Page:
scientists and engineers at the California Insti-tute of Technobgy, Goddard Space Flight Centers Jet PropulsionLaboratory, Los Alamos Scientific Laboratory, Naval ResearchLaboratory, State University
of
Iowa, and
the
University of Chi-cago.The Ranger project is part
of
the
National Aeronaptfcs andSpace Administration program to explore the moon and the planets.The Jet Propulsion Laboratory, operated for the NASA
by
Caltech,developed
the
Ranger spacecraft and
is
responsible for the execu-tion of'lurrent projects in the unmanned partofthis program.The Ranger project
is
divided into three phases. The firstphase is the development and testing
of
the spacecraft technol-ogy by Rangers
I
and
2.
Like Ranger
I,
Ranger
2
will not
be
aimed
1-1
.........
...........
...
.......
......
.
--
. ._
"
-
-
..
 
?
at
the moon
but
will
be
sent
off on
a
long
trajectory into
space,
reaching more than half a million miles from earth before
it
returns to earth's atmosphere and burns up after a round trip ofperhaps more than
50
days.The second phase of the Ranger project will start early nextyear and will include three Ranger spacecraft designed to placean instrumented capsule on the moon to measure and report toearth on the presence, or absence, of moon quakes. These Rangersalso will take television pictures of the moon.In the third phase of the project, four Rangers will carryhigh-resolution television cameras designed to send back to earthfine-grain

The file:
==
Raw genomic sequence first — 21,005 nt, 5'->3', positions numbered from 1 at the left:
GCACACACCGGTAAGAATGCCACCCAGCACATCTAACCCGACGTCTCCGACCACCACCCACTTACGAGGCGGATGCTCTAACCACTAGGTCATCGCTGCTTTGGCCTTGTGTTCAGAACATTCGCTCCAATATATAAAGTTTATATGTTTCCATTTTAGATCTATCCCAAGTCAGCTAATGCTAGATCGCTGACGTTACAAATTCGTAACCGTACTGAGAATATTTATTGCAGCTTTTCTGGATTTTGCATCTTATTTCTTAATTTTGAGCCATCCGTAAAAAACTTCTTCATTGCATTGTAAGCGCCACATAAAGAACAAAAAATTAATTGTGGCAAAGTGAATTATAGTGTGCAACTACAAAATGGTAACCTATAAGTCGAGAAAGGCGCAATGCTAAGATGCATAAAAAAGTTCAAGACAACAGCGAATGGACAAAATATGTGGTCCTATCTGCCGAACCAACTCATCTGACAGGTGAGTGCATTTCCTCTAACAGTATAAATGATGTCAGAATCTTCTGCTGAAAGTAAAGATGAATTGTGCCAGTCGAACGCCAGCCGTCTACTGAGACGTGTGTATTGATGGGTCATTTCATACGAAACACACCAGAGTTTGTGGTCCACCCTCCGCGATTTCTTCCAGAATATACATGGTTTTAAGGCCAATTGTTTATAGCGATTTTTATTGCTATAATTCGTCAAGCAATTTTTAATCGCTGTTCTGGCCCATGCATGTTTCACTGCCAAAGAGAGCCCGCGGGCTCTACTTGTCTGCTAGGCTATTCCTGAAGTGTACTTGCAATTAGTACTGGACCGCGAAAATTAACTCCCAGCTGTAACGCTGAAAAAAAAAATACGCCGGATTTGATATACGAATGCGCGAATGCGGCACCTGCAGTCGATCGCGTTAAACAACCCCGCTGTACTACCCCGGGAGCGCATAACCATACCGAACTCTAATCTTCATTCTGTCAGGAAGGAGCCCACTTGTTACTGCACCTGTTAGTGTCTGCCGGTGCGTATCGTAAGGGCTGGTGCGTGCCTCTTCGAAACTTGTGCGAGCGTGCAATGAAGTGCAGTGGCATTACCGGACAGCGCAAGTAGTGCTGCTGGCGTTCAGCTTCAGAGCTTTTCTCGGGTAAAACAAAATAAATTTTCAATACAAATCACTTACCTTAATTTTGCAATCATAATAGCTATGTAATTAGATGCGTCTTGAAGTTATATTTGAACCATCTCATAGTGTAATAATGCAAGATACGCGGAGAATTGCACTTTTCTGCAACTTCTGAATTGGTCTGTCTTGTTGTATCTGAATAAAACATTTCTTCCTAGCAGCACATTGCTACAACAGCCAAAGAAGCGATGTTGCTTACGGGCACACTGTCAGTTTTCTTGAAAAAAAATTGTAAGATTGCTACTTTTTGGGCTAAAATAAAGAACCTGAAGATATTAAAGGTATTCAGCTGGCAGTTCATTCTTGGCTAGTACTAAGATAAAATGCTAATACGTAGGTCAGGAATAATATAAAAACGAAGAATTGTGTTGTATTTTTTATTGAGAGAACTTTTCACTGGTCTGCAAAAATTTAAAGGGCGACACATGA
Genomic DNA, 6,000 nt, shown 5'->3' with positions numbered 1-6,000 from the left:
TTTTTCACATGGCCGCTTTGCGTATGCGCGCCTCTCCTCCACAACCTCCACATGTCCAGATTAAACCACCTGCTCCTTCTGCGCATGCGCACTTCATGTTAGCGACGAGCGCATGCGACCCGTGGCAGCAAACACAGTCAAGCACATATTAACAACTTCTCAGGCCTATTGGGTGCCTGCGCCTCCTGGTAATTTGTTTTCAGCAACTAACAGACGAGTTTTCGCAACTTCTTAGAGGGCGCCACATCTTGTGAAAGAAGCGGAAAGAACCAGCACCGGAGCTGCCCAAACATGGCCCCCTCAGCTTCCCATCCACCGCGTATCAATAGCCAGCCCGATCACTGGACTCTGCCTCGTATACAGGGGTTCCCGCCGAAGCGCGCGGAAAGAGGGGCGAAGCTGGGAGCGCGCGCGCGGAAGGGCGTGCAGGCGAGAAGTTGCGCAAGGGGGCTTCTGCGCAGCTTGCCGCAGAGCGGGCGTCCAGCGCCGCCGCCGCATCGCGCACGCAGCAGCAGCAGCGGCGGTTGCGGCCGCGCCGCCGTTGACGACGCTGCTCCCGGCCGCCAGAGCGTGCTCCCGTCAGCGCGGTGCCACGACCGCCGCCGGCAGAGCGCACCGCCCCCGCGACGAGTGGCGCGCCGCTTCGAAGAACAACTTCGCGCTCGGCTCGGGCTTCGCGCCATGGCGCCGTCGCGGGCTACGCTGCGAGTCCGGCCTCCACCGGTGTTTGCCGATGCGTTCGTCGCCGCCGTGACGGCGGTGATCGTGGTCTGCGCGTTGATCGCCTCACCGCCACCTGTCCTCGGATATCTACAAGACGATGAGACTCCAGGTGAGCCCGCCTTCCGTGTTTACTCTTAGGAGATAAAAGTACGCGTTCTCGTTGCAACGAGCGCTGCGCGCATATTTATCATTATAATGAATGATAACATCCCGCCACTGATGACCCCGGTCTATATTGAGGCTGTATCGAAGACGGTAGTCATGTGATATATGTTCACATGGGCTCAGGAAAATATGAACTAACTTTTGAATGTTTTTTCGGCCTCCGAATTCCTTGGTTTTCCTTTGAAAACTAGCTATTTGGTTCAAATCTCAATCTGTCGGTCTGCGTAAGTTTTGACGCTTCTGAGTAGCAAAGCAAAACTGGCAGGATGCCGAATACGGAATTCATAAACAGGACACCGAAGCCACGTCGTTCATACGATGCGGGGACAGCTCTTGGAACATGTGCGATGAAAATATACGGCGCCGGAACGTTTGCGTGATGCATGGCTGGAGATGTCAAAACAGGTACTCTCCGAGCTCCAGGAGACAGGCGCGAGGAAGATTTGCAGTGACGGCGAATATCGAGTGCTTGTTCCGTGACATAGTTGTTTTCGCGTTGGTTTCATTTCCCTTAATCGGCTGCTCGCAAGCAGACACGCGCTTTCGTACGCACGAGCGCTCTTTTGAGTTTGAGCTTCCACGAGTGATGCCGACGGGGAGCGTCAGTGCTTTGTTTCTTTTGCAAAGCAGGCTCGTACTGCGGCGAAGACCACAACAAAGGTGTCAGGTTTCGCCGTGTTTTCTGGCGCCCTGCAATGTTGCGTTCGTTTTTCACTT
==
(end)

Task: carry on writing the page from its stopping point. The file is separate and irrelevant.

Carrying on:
TV
pictures
of
the lunar surface right up
to
the momentof impact.SPACECRAFT DESCRIPTION
ba
wi
it
Ranger
2
is slightly more than five feet in diameter at the.se
of
the
hexagon and
11
feet long. Inits cruise position,th its solar panels extended to collectenergy from
the
sun,of which 261 is represented by the electronics,
121
is
the
scien-tific experiments,
50
is the solar panels,
125
is structure, and
118
is launch-backup battery.is
17
feet in span and
13
feet long. Ranger
2
weighs
675
pounds,Rising from the hexagonal base are four struts:;and fourdiagonal braces made
of
aluminum which serve to support thescientific instrumentation. Ranger
2